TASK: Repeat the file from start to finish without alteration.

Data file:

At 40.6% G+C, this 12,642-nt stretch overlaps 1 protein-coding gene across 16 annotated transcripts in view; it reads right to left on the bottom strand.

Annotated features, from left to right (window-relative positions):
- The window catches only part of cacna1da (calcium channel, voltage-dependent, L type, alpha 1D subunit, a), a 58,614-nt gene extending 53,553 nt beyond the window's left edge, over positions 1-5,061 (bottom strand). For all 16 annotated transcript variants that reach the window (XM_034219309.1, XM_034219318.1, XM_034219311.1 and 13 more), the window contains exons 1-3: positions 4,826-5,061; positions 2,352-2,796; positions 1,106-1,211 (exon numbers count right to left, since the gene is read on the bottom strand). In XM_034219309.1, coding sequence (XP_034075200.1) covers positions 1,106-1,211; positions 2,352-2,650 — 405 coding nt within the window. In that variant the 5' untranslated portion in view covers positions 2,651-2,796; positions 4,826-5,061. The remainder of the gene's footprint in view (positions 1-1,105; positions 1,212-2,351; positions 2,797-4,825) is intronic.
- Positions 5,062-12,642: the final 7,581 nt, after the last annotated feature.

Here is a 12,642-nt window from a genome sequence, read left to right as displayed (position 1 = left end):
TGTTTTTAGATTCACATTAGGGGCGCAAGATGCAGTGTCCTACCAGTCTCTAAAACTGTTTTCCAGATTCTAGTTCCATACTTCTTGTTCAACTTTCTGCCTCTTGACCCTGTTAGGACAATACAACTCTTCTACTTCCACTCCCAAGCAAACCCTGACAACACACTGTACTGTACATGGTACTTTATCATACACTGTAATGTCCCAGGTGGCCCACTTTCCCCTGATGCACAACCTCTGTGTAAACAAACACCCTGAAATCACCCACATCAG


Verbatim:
At 40.6% G+C, this 12,642-nt stretch overlaps 1 protein-coding gene across 16 annotated transcripts in view; it reads right to left on the bottom strand.

Annotated features, from left to right (window-relative positions):
- The window catches only part of cacna1da (calcium channel, voltage-dependent, L type, alpha 1D subunit, a), a 58,614-nt gene extending 53,553 nt beyond the window's left edge, over positions 1-5,061 (bottom strand). For all 16 annotated transcript variants that reach the window (XM_034219309.1, XM_034219318.1, XM_034219311.1 and 13 more), the window contains exons 1-3: positions 4,826-5,061; positions 2,352-2,796; positions 1,106-1,211 (exon numbers count right to left, since the gene is read on the bottom strand). In XM_034219309.1, coding sequence (XP_034075200.1) covers positions 1,106-1,211; positions 2,352-2,650 — 405 coding nt within the window. In that variant the 5' untranslated portion in view covers positions 2,651-2,796; positions 4,826-5,061. The remainder of the gene's footprint in view (positions 1-1,105; positions 1,212-2,351; positions 2,797-4,825) is intronic.
- Positions 5,062-12,642: the final 7,581 nt, after the last annotated feature.

Here is a 12,642-nt window from a genome sequence, read left to right as displayed (position 1 = left end):
TGTTTTTAGATTCACATTAGGGGCGCAAGATGCAGTGTCCTACCAGTCTCTAAAACTGTTTTCCAGATTCTAGTTCCATACTTCTTGTTCAACTTTCTGCCTCTTGACCCTGTTAGGACAATACAACTCTTCTACTTCCACTCCCAAGCAAACCCTGACAACACACTGTACTGTACATGGTACTTTATCATACACTGTAATGTCCCAGGTGGCCCACTTTCCCCTGATGCACAACCTCTGTGTAAACAAACACCCTGAAATCACCCACATCAG